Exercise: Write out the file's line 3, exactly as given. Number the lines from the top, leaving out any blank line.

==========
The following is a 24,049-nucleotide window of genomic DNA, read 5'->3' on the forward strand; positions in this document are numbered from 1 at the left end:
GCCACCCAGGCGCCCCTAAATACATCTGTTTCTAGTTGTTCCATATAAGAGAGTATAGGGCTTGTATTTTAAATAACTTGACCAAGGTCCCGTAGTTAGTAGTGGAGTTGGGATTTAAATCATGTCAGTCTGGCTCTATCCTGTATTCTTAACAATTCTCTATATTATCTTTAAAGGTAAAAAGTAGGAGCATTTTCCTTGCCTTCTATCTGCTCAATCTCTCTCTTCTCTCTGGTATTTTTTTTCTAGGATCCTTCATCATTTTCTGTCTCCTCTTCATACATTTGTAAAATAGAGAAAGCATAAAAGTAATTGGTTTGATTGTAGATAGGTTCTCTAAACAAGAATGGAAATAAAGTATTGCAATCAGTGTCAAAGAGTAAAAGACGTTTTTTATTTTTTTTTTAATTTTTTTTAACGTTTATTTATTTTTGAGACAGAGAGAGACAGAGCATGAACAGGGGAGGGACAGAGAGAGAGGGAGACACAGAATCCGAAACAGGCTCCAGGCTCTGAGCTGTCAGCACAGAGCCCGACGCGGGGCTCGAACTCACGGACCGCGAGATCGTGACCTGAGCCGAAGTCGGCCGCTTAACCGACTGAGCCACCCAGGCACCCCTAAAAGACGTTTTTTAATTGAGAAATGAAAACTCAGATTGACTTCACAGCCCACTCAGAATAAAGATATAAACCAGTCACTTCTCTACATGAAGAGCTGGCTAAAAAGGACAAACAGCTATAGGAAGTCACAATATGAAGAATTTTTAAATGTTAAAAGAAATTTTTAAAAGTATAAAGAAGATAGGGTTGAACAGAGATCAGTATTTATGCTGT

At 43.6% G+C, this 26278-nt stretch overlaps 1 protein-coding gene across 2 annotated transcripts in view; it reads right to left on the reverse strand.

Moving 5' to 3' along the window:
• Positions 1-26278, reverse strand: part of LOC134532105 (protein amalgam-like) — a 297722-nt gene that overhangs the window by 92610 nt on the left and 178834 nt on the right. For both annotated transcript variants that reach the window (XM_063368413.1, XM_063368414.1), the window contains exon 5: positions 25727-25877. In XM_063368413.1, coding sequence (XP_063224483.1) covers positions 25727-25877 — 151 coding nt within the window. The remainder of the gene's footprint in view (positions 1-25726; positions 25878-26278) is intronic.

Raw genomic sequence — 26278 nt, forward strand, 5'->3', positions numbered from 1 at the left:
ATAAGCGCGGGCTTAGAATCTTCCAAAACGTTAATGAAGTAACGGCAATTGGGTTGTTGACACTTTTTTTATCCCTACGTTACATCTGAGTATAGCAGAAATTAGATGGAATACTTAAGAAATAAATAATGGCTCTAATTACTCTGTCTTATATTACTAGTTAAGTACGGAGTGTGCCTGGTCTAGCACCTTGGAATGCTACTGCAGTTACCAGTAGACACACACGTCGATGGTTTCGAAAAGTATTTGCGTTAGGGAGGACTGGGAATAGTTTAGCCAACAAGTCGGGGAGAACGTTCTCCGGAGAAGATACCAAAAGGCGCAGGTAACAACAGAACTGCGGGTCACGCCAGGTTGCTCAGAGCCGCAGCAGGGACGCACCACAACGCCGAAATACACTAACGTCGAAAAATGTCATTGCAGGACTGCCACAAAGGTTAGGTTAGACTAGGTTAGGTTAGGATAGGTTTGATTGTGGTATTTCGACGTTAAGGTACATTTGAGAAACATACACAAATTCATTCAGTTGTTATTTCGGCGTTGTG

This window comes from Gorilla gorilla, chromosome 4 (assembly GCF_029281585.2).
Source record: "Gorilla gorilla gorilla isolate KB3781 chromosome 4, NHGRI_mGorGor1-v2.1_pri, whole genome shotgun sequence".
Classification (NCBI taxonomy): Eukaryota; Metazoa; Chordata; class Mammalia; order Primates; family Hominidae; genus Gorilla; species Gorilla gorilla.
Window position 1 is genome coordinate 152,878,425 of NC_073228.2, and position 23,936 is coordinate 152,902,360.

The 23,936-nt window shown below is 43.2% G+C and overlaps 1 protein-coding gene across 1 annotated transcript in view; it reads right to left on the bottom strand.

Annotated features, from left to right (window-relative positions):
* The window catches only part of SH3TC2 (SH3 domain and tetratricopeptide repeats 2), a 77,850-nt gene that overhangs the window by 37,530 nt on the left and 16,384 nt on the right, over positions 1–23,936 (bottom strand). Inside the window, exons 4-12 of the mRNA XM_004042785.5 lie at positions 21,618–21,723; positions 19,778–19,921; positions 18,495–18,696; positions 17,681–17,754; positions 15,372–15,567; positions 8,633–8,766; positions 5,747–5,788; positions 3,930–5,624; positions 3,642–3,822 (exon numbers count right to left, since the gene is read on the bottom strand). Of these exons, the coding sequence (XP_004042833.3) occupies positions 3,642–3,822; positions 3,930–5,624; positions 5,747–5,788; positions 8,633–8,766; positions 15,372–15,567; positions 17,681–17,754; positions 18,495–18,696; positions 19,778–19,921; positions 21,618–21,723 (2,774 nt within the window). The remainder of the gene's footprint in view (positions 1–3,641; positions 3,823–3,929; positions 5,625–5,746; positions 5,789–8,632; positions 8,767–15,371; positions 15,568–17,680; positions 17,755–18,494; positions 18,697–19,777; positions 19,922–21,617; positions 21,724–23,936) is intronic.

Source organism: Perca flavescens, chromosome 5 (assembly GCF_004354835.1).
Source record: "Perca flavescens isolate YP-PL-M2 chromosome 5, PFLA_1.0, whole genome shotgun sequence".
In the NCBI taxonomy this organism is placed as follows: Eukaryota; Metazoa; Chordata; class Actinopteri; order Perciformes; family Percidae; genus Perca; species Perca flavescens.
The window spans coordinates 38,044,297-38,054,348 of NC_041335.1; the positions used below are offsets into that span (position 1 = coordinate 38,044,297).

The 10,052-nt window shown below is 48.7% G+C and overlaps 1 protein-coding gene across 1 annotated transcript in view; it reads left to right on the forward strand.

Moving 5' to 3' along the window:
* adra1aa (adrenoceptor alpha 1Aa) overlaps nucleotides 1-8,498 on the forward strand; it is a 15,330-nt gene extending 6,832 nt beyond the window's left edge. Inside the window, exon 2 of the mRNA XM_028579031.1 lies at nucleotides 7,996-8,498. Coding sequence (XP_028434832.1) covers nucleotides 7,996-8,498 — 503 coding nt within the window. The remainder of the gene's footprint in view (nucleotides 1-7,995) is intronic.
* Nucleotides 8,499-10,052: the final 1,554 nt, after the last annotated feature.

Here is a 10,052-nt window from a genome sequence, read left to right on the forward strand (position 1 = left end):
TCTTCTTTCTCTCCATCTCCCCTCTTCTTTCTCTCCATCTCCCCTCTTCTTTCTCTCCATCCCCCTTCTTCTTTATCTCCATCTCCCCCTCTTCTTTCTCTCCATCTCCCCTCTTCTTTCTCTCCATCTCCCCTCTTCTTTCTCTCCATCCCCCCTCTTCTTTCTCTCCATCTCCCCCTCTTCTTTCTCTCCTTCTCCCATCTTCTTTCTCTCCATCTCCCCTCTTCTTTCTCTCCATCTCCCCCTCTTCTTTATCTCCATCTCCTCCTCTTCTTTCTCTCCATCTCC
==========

At 43.6% G+C, this 26278-nt stretch overlaps 1 protein-coding gene across 2 annotated transcripts in view; it reads right to left on the reverse strand.